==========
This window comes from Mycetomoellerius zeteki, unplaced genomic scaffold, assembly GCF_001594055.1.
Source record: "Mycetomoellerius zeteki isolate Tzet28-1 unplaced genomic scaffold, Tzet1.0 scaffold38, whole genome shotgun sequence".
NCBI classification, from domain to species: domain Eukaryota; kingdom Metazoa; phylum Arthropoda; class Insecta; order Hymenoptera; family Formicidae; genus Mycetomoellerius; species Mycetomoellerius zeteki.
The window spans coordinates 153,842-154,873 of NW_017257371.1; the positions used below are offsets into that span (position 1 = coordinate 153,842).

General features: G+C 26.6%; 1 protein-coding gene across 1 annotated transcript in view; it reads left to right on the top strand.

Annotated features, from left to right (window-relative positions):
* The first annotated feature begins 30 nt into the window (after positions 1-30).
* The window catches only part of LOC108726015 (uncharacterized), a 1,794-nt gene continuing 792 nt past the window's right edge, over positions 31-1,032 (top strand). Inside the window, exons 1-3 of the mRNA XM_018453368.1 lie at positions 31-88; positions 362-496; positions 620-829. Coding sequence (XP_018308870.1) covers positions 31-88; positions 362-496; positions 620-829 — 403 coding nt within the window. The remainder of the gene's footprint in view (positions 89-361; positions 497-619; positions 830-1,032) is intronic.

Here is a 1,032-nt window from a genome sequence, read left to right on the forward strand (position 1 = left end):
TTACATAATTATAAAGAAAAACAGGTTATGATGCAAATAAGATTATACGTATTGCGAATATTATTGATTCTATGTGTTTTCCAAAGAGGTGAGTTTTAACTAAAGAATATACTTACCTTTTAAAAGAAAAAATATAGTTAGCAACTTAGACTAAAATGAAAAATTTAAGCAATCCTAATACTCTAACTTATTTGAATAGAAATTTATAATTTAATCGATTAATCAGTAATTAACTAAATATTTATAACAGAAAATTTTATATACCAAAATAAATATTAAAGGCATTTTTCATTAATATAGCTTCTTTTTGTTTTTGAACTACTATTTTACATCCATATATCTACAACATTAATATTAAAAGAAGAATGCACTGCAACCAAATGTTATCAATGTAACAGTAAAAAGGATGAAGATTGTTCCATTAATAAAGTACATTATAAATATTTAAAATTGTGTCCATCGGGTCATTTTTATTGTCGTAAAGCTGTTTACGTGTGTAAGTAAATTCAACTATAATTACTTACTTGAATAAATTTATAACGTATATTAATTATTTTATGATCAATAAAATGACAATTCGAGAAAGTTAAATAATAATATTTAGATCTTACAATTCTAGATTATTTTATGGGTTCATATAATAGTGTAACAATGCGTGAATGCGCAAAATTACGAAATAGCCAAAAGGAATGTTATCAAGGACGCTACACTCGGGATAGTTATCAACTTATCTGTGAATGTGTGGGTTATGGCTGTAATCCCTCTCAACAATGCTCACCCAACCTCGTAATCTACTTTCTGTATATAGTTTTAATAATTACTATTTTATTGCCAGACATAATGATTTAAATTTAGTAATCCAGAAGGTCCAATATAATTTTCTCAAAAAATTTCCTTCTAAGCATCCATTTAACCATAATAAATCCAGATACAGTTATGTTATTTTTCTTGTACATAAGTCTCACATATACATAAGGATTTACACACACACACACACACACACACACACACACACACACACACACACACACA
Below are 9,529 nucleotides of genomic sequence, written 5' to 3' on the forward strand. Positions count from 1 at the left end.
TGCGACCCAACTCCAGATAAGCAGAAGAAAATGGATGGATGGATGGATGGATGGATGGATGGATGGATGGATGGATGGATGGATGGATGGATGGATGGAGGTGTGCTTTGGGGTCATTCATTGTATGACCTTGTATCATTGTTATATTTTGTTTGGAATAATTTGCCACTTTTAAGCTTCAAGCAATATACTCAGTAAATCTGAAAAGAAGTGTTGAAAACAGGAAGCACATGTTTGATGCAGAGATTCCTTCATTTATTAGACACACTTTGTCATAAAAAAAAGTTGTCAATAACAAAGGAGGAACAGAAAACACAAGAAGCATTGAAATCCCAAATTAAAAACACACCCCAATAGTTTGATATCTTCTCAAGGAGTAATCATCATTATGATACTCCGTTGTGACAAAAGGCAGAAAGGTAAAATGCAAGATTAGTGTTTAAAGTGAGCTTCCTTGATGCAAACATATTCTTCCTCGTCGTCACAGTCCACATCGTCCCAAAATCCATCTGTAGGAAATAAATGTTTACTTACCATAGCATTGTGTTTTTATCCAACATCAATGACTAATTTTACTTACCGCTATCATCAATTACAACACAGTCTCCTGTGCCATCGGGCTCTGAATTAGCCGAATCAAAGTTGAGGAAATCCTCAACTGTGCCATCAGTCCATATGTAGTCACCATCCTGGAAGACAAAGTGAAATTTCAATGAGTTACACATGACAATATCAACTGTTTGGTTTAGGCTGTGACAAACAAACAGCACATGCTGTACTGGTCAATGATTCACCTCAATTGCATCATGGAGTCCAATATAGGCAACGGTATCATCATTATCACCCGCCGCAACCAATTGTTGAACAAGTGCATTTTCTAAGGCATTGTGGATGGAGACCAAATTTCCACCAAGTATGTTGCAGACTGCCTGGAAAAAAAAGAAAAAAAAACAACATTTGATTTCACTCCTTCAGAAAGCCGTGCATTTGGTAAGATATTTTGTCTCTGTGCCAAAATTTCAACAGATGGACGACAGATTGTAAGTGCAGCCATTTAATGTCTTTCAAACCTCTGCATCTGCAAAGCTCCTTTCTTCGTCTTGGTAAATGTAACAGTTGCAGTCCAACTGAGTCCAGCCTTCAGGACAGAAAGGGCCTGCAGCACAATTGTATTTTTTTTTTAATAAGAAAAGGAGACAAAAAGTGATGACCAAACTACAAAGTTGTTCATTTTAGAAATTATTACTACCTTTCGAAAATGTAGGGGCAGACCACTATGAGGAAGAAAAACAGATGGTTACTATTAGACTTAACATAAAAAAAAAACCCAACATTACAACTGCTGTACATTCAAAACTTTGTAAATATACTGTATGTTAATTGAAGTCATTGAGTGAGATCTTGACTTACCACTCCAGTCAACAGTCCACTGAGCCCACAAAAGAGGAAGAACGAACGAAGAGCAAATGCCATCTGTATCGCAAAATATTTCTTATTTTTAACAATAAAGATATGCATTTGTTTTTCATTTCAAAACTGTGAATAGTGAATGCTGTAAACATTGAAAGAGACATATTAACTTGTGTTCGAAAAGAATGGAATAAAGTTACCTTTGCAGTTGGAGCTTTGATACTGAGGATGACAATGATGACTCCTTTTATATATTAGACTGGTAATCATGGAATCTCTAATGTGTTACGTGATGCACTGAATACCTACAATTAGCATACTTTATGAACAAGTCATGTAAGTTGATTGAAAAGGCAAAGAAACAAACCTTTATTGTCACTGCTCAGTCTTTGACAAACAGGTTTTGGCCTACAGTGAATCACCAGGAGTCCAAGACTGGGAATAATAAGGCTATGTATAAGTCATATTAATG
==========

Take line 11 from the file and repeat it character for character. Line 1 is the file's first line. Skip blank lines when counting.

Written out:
Below are 9,529 nucleotides of genomic sequence, written 5' to 3' on the forward strand. Positions count from 1 at the left end.